Key Terms

The Big 5 Target Rifle Matches Palma Match is shot over 2 days, each team consisting of 16 firers and 4 coaches with a main coach. The course of fire is 2 sighters and 15 shots to count at 800, 900 and 1000 yards on each of the 2 days. 2011 saw the adoption of new a new scoring system with each bulls-eye scoring 5 points, not 10 as in previous years. The highest possible score is 7200 with 1440 v-bulls per team (450 with 90 v-bulls per person). A new record score of 7027 with 651 v-bulls was achieved by Great Britain in 2011. The highest individual score is 446 with 53 v-bulls (adjusted to the new scoring system) set by Gillian Webb-Enslin of Australia in 2007. The Australia Match is shot for by a team of 10 firers. Each shooter fires 2 sighters and 10 shots to count at 300, 600, 900 and 1000 yards. The Match can be held in any country when the NRA of Australia decrees. The National match is shot for by a team from England, Ireland, Scotland and Wales each with 20 firers on 5 targets. Each shooter fires 1 sighter and 7 shots to count at 300, 500 and 600 yards. As mentioned above, the match is now held at Bisley but a winning team captain is entitled to hold the match in their own country as Ireland did in 2003. The Mackinnon Match In 1902 the match conditions were changed to teams of 12, shooting 10 shots each at 900 and 1000 yards. These are the same conditions used today. The highest possible score is 1200 with 240 v-bulls. The record score is 1176 with 139 v-bulls, achieved by John Warburton's England team in 2012. The highest individual score is 100 with 17 v-bulls, shot by Ed Jeens (Wales) in 2010 and Peter Jory (Guernsey) in 2001. The Kolpaore Match Up to 1908 the match conditions were 7 shots at 200, 500 and 600 yards. From 1908 to 1914, it changed to 7 shots at 300, 500 and 600 yards. In 1919 the number of shots increased to 1 sighter and 10 shots at 300, 500 and 600 yards and this has remained in place to this day. The match is shot at Bisley during the annual Imperial meeting. The Mother Country was renamed Great Britain in 1982.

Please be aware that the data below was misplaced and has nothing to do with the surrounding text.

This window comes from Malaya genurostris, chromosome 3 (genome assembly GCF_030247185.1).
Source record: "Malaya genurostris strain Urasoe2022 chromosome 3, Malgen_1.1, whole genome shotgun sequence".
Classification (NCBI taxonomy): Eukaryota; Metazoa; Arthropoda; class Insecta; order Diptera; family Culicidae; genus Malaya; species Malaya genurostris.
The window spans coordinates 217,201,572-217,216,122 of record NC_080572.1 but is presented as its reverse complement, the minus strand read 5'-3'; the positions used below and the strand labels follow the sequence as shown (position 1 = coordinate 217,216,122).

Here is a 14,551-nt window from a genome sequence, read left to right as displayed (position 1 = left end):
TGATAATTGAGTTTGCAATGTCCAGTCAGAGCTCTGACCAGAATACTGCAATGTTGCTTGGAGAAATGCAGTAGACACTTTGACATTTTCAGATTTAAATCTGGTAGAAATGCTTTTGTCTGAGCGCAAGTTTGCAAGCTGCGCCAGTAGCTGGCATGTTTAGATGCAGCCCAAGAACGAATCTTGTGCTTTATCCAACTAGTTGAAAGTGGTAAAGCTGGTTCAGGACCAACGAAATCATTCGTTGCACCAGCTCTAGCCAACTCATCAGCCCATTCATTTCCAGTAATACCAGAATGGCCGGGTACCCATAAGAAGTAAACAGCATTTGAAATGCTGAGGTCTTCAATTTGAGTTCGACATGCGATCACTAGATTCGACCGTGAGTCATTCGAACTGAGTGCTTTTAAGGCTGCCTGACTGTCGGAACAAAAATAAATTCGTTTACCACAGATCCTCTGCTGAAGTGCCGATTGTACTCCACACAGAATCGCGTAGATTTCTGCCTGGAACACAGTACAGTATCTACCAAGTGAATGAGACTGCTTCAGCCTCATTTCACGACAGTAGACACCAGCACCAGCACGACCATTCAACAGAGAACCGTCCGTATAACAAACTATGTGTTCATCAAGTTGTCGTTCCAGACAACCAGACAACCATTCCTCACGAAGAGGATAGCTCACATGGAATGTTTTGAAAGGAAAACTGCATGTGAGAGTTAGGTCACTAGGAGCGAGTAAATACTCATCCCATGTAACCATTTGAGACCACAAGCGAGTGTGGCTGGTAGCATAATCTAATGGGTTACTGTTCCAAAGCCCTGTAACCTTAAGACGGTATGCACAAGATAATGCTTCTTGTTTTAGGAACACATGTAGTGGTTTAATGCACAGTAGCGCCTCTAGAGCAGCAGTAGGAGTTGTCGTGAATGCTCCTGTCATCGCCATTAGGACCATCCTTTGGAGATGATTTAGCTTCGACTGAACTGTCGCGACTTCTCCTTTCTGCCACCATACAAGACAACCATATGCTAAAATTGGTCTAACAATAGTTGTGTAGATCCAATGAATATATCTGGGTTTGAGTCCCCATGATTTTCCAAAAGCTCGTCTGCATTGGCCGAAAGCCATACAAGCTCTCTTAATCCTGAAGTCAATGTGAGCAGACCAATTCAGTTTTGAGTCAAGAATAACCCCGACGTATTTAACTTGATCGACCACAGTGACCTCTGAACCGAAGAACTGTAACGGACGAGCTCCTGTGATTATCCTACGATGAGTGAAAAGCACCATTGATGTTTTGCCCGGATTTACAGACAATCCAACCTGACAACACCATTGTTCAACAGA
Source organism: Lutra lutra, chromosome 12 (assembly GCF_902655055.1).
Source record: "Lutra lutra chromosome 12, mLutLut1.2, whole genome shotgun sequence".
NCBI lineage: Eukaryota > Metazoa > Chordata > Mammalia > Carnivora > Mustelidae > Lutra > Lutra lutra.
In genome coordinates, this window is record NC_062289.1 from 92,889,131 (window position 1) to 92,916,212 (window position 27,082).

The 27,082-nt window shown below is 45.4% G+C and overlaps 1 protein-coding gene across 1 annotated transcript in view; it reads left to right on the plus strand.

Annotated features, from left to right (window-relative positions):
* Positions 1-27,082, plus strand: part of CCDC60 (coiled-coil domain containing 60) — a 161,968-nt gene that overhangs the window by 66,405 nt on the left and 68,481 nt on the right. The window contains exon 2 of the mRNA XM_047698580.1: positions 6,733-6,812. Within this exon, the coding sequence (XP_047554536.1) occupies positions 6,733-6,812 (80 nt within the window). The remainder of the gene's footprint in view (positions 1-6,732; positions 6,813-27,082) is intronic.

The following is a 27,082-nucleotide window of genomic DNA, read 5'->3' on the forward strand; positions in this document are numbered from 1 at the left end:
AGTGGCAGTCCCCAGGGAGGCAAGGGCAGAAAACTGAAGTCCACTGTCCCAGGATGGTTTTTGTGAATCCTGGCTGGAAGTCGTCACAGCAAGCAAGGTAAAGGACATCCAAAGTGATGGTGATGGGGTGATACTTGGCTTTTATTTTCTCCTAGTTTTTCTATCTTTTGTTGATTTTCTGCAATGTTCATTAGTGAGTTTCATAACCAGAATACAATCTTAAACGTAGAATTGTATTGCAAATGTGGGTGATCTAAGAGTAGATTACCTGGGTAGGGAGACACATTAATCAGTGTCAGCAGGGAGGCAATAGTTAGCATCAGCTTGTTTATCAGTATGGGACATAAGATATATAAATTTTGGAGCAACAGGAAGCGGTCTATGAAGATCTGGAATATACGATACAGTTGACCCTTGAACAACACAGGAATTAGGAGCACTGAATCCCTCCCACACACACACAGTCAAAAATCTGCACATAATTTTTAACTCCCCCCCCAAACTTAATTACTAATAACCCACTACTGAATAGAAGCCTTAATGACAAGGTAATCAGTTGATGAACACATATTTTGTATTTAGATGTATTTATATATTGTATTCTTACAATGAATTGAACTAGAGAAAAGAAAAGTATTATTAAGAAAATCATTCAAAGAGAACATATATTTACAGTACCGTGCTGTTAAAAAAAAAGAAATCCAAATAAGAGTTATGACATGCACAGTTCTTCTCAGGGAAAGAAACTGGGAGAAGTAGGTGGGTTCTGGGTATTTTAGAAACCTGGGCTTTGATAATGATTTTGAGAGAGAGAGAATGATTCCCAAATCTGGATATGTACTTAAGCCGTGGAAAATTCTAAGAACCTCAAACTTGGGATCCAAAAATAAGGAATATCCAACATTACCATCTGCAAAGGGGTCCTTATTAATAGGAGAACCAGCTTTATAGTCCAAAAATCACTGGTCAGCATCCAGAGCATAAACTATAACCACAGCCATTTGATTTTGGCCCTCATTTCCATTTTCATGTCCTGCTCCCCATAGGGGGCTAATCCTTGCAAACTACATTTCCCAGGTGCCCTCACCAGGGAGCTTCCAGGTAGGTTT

Minute of Angle : 1 moa = 1/60 of a degree : 1 moa is 1.047 inches at 100 yards. A minute of arc, arcminute, or minute arc (MOA), is a unit of angular measurement equal to one sixtieth (1⁄60) of one degree. In turn, a second of arc or arcsecond is one sixtieth (1⁄60) of one arcminute. Because one degree is defined as one three hundred and sixtieth (1⁄360) of a rotation, one minute of arc is 1⁄21,600 of a rotation, which also equals π⁄10,800 radians. It is used in those fields that require a unit for the expression of small angles, such as astronomy, optometry, ophthalmology, optics, navigation and marksmanship